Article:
When choosing a hairstyle, there isn’t a single thing more important to consider than your hair texture. Just about everyone has experienced either first hand or knows someone who has hair that is straight, wavy, curly, or frizzy/kinky. While this quad of adjectives does describe hair’s texture, these attributes are more-or-less changeable. On the contrary, understanding the attributes of your hair’s width and pattern, which are (for the most part) unchangeable, can help you truly understand your hair’s texture. No matter what shape hair holds – straight, wavy, curly, or frizzy/kinky – there is the possibility that is one of the three following widths of texture: fine, medium, or thick/coarse.
These width descriptors – fine, medium, thick/coarse – aren’t used to explain how the hair feels in your hands, rather it describes the thinness or thickness of each individual piece of hair. The standard measurement which is used to determine the width of texture is the thickness of a piece of sewing thread. If a single strand of hair is thinner than a piece of thread, then it is labeled as fine; If a strand of hair is the same width of a piece of thread, it is medium; if a strand of hair is thicker than a piece of thread then it thick/coarse.
So, what does this all mean? Well, a few things really; knowing the width of your hair can help you figure out why your hair “acts” a certain way, and knowing these common hair behaviors can help you style your hair so that it’s always looking its best.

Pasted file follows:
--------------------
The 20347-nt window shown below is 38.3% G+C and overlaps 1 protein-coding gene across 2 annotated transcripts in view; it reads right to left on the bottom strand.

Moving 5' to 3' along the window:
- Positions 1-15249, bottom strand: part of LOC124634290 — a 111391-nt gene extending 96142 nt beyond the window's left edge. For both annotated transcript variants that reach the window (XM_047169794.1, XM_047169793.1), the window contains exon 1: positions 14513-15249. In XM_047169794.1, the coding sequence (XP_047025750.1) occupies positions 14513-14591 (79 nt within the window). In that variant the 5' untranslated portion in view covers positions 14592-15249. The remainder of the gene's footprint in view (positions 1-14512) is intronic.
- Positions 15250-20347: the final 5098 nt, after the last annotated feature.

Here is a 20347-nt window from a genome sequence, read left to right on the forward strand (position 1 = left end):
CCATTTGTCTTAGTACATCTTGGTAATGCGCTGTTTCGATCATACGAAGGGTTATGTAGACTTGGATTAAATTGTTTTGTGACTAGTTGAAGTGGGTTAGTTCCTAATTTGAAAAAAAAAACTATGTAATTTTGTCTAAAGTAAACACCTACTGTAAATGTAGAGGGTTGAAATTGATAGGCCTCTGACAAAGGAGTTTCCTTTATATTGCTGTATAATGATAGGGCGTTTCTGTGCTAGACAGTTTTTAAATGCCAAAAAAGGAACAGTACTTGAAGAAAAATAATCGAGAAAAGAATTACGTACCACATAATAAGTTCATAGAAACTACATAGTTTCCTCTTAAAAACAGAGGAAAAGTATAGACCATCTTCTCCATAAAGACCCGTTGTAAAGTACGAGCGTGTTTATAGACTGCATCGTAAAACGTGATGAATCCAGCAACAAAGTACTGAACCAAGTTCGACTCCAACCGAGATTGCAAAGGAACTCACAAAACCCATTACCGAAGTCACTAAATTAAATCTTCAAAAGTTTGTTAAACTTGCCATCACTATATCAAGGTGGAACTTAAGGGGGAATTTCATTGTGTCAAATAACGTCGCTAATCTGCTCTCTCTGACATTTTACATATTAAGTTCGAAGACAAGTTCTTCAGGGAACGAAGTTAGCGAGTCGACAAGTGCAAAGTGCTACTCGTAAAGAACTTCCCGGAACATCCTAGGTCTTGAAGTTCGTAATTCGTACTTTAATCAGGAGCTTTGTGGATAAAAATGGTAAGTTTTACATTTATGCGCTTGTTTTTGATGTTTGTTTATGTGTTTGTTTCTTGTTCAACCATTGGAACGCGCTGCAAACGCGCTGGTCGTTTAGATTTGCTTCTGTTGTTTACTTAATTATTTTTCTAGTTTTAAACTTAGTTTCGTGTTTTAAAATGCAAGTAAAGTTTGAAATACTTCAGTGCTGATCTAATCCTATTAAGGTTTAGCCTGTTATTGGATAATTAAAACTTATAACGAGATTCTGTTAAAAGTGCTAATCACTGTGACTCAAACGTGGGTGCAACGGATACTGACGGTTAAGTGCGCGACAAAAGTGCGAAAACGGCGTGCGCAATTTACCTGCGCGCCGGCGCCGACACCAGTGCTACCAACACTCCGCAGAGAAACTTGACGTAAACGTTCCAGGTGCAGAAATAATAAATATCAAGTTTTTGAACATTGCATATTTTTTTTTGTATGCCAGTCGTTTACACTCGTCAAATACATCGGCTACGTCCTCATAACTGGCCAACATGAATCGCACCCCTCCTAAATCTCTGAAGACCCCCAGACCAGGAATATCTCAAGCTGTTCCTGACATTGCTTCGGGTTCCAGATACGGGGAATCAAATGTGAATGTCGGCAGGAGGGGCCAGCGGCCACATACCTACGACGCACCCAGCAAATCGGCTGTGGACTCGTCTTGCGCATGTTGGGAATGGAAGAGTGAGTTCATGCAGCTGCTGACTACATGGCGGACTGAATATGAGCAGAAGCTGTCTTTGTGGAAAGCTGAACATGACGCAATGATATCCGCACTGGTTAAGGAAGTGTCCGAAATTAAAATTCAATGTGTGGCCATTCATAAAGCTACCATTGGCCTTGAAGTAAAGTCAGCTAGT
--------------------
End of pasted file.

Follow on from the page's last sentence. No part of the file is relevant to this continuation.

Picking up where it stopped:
Typical behaviors of fine hair include not holding styles (i.e. curls) for very long, is easily weighed down by heavy product or too much product, often looks thin, and has a tendency to break easily. While it might not always seem like it, individuals who have “fine” hair texture actually have more hair than those with thick hair. Those with fine hair may also notice that their hair gets oilier faster than others. If you find that achieving volume is a struggle, you should try out either a texturizing powder or a dry shampoo. Both products contain ingredients that absorb oils and bond to the cuticle of the hair, giving it a temporary thickness without weighing it down like most products.
Typical behaviors for medium hair include the ability to maintain style; a tendency to cover the surface area of the scalp; and it’s typically resilient to breakage. Those with medium hair will find that because their hair is less prone to breakage that it can hold just about any style. One thing that individuals with medium hair may struggle with is dehydration or dryness of the strands. To cure and prevent dry hair you should use a leave in conditioner after washing and get into the habit of using a conditioning mask on a semi-regular basis.
Thick or Coarse Hair
Typical behaviors of thick/coarse hair include a dense, full appearance; the ability to maintain styles with little hair spray; a high heat tolerance; and it is often unwilling to take to chemical hair color. Those with thick or coarse hair may never need extra-hold hairspray, but they do need some sturdy hair elastics. Unlike fine and medium hair, thick or coarse hair contains three layers: the cortex, the cuticle, and (the additional layer) the medulla. Although the medulla is filled almost entirely with air, it’s the protein in its composition that gives it the extra strength. If you find that your hair is resilient to hair color, talk to your stylist about a color compositing shampoo which will prevent the color from fading.